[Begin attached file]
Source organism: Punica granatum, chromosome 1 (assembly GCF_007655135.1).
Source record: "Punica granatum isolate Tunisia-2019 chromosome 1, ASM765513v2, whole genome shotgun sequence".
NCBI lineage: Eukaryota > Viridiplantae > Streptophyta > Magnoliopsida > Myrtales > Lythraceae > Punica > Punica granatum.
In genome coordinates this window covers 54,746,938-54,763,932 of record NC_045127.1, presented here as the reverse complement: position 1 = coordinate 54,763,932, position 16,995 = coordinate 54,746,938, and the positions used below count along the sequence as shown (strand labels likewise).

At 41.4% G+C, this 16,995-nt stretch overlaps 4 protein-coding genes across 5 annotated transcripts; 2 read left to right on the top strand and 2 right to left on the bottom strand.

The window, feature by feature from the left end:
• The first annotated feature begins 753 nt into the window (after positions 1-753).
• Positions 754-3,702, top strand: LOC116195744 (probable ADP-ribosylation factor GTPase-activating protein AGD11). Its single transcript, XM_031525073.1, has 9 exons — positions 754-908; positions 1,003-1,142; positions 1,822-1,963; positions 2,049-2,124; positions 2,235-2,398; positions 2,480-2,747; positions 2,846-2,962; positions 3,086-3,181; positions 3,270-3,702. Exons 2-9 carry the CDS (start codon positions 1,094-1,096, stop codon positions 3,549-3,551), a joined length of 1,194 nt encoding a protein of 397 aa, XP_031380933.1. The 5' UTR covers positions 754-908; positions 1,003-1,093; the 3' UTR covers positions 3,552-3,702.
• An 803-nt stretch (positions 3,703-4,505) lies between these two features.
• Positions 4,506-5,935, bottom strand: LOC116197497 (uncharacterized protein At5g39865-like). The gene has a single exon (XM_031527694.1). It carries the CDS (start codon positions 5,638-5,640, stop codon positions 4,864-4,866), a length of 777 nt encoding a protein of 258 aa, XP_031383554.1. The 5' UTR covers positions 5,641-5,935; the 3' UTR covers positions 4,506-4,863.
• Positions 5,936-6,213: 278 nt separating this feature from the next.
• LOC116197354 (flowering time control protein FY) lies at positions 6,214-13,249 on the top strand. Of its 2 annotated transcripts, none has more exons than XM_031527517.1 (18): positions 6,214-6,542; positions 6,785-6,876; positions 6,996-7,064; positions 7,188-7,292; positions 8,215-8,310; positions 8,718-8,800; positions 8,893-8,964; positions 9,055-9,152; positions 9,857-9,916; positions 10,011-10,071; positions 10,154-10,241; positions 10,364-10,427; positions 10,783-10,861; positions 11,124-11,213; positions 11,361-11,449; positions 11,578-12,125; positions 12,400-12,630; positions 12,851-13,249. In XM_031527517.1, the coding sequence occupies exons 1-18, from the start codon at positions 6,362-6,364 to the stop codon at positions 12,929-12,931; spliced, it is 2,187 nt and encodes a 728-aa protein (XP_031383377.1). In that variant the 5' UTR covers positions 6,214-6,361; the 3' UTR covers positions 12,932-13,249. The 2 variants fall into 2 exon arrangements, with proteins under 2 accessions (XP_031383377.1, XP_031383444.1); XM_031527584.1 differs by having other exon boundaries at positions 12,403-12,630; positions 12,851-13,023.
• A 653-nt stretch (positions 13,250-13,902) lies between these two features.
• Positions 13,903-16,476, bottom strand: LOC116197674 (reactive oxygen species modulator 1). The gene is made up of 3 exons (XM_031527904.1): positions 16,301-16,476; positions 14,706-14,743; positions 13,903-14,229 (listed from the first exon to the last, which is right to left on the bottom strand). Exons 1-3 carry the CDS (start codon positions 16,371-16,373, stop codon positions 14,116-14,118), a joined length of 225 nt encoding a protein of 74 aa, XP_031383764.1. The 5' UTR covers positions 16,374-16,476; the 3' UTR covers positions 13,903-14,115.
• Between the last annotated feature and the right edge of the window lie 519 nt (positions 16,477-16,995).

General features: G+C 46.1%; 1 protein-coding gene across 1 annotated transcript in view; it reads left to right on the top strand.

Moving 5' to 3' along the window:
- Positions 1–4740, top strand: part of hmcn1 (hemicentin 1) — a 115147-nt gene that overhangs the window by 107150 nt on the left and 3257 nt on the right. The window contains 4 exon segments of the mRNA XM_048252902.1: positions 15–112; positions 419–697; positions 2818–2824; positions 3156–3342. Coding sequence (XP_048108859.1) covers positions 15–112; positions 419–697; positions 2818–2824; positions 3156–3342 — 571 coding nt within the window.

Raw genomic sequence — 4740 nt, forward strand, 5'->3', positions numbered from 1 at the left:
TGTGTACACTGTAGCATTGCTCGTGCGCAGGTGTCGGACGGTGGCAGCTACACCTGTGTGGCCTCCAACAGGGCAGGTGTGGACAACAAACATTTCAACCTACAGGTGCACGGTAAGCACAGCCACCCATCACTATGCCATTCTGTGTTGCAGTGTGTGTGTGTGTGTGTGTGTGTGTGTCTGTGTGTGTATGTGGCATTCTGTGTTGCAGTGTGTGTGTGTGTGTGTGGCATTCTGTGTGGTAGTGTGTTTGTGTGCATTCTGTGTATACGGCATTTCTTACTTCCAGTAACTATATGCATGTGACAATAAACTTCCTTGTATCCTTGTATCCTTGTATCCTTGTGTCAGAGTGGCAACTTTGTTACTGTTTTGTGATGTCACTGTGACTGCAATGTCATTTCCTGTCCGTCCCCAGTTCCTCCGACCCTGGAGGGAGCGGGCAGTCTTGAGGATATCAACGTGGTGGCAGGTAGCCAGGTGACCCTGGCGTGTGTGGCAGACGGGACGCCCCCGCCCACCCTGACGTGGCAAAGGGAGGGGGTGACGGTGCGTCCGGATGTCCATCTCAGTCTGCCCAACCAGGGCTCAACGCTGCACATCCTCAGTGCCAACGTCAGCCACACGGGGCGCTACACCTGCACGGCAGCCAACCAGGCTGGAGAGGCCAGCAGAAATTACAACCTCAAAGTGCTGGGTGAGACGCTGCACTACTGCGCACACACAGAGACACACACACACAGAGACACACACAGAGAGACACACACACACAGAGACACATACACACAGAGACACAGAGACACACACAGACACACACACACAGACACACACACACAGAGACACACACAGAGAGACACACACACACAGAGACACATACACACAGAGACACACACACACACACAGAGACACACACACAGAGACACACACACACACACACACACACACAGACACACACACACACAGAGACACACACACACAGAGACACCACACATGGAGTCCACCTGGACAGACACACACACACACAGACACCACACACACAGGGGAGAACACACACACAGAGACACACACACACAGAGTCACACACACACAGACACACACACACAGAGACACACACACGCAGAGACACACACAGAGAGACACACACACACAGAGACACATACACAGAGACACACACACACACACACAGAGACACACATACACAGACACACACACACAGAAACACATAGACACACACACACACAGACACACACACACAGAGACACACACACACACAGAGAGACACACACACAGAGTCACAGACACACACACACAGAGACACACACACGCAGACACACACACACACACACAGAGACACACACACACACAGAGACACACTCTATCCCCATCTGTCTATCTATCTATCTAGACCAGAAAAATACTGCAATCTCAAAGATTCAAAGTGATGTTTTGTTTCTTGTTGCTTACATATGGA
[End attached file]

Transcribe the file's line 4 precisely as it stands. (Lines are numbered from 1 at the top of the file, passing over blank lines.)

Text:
In genome coordinates this window covers 54,746,938-54,763,932 of record NC_045127.1, presented here as the reverse complement: position 1 = coordinate 54,763,932, position 16,995 = coordinate 54,746,938, and the positions used below count along the sequence as shown (strand labels likewise).